Winter Storm Hercules brought heavy snow and fierce winds to the Midwest and Northeast and has been blamed for at least nine deaths so far. Here, drivers in Cleveland battle high winds and heavy snowfall as they navigate on The Detroit Shoreway on Cleveland's West Side.NEWS: Snowstorm Slams U.S. Northeast
This satellite image taken on January 3, 2014 by the Suomi NPP satellite shows the blanket of snow that stretches from the Midwest across to New England.
The Washington Post/Getty Images
A pedestrian walks along Carroll Creek in Frederick, Md.PHOTOS: Blizzard Nemo Slams Into U.S. East Coast
Firefighters in Brooklyn, N.Y. dig out of their firehouse after Hercules deposited up to 8 inches of snow in the area.NEWS: 'Snowquester' Storm Seen from Space
Headlights of a car illuminate the street on Cleveland, Ohio's W. 112th St. after power was lost.Naming Nemo: How the Storm Got Its Name
A snow plow removes snow on a street near a statue put on a bench in New York.
Being in the doghouse isn't always bad, especially for this Brooklyn, N.Y. dog scooting into an actual doghouse, during the fun of newly fallen snow.PHOTOS: Winter Wonderland
A husky in Somerville, Ma., with snow-fearlessness in its genes, waits for its owner outside of a store.
A Brighton, Ma. resident takes his son and puppy to a dog park for some fun before the storm worsens.
A branch and its berries in St. Michael's, Md. bear up under the weight of Hercules.
A young man snowboards in Chicago's Humboldt Park. An unexpected look for a beach, but that's winter for you.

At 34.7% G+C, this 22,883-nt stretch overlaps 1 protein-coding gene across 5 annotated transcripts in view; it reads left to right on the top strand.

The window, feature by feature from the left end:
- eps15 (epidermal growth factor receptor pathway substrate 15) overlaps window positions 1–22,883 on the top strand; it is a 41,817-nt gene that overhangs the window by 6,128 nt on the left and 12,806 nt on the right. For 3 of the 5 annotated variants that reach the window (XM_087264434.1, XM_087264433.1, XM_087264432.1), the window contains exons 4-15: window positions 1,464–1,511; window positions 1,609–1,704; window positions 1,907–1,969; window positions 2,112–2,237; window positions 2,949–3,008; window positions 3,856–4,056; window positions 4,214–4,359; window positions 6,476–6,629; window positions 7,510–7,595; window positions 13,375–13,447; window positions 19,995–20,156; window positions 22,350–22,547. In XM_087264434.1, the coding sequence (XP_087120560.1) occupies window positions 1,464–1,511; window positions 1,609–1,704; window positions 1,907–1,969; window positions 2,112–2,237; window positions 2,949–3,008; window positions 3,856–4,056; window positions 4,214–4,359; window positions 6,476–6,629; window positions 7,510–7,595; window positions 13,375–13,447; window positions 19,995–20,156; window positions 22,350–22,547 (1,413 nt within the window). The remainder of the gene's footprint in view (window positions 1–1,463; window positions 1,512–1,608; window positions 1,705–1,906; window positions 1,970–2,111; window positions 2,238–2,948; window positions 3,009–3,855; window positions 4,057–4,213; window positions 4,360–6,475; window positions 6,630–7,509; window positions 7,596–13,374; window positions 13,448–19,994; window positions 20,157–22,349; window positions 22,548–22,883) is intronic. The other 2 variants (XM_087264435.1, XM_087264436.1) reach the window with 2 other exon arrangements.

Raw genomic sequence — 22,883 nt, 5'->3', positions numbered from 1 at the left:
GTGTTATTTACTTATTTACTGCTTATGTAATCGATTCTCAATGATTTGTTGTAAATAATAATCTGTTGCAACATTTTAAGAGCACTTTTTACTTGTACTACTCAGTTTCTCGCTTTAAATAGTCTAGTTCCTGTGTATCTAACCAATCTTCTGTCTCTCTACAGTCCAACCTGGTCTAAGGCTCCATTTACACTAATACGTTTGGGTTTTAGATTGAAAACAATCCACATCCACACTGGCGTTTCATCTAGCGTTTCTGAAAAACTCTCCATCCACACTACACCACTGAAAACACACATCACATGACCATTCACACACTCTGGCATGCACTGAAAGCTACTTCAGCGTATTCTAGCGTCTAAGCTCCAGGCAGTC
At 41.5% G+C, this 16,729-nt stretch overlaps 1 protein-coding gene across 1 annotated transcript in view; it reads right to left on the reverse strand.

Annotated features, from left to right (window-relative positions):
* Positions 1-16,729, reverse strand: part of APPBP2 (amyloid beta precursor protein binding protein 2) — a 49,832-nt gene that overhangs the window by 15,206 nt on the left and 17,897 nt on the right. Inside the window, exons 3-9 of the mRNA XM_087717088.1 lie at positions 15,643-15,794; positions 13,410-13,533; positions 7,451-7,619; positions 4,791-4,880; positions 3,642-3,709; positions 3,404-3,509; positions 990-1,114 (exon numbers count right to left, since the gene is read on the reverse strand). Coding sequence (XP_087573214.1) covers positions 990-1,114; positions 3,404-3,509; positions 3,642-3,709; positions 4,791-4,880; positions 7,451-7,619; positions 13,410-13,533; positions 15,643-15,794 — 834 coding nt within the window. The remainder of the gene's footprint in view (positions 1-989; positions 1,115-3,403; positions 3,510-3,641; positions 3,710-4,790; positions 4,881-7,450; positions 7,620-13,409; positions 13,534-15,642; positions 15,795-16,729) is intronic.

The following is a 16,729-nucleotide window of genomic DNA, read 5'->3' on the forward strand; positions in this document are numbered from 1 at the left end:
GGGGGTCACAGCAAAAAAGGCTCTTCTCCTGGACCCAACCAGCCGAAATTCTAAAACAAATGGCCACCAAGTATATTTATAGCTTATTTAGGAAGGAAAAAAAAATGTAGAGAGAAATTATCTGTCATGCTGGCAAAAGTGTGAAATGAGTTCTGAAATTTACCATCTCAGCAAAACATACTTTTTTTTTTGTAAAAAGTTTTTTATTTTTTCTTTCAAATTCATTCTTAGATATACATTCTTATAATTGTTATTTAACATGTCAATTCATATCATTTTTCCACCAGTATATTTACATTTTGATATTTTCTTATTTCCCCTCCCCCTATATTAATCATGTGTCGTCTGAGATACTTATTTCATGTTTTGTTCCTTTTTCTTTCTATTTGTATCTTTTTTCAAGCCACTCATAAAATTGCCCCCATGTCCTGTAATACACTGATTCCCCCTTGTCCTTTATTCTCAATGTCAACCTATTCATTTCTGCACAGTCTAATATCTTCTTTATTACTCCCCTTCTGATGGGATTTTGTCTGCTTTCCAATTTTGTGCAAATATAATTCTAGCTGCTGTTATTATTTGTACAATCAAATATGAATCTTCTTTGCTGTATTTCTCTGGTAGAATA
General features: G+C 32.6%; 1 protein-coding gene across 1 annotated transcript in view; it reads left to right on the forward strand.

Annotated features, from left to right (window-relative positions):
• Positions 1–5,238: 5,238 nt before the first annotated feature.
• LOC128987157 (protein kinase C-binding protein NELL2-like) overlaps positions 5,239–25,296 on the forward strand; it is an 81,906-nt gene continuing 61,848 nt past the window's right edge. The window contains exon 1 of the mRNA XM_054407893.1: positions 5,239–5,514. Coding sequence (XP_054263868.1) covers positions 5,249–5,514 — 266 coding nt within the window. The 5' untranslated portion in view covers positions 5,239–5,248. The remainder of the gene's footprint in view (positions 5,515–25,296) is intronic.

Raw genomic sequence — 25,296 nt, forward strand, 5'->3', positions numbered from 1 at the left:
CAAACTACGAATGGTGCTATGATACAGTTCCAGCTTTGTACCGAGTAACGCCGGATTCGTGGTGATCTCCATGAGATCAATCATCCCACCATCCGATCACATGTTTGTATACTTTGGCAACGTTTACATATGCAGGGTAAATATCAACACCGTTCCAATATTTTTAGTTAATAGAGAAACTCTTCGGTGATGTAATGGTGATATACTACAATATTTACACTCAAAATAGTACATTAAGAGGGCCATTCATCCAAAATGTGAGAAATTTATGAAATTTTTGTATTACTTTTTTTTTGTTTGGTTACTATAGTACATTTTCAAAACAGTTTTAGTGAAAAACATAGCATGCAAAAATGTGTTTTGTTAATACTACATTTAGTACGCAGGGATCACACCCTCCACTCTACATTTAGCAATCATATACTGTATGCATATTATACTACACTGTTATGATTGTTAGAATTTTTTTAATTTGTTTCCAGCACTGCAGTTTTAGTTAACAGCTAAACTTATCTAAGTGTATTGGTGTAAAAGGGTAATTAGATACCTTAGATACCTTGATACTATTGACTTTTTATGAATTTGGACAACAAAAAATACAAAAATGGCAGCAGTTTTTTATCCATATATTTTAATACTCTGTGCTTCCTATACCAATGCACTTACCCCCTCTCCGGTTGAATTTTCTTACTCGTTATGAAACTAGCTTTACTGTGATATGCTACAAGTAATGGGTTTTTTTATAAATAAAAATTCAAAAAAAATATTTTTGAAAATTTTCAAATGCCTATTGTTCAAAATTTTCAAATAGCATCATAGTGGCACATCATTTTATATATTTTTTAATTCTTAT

A Cleveland, Ohio resident clears snow in the Edgewater neighborhood of the city.
Twitter users, too, have been photographing the new year's winter weather. From Twitter user @GutterIsATool: @Discovery_News Here's a good #snowstorm pic from the NHL Winter Classic in Ann Arbor, MI.
From Twitter user @RiverROC1: #NORDHOUSE DUNES WILDERNESS, MANISTEE NATION FOREST, MICHIGANpic.twitter.com/zYca7K34Qx
From Twitter user @JPMajor: @Discovery_News 27" drifts in my back yard here in RI!pic.twitter.com/Oey5BKzaIj
Frigid wind swept through North America in the wake of Winter Storm Hercules, according to the National Weather Service. In much of the United States, temperatures dropped below freezing, while high winds made the cold stab deeper. This weekend, the northern Great Plains may suffer wind chills of -55 degrees.
Men may face a higher risk from this cold wave than women. Statistics from the Centers for Disease Control and Prevention (CDC) report that from 1999 to 2011, men accounted for 67 percent of hypothermia-related deaths in the United States. Hypothermia-related deaths included cases in which excessive natural cold were underlying and contributing causes of a person’s death.
Nearly 17,000 hypothermia-related deaths occurred between 1999 and 2011, the most recent year for which CDC National Death Index data was available. That averaged to about 1,300 deaths per year.
With 1,536 deaths, the worst year was 2010, the year of the massive “snowmageddon” blizzard that paralyzed much of North America and a hard winter that accounted for more than 300 deaths in Europe.
One grim contributor to the higher ratio of male to female hypothermia deaths may be that homeless individuals are predominantly male in the United States. Single people made up 76 percent of the homeless surveyed in 25 American cities by the U.S. Conference of Mayors. Men made up 67.5 percent of that population.
The homeless, and other vulnerable groups such as the elderly and impoverished, face grave threats in the ongoing cold winter. However, hypothermia can strike anyone when their core body temperature drops below approximately 95 degrees F (35 C).
According to the CDC, hypothermia symptoms include shivering, exhaustion, confusion, fumbling hands, memory loss, slurred speech and drowsiness.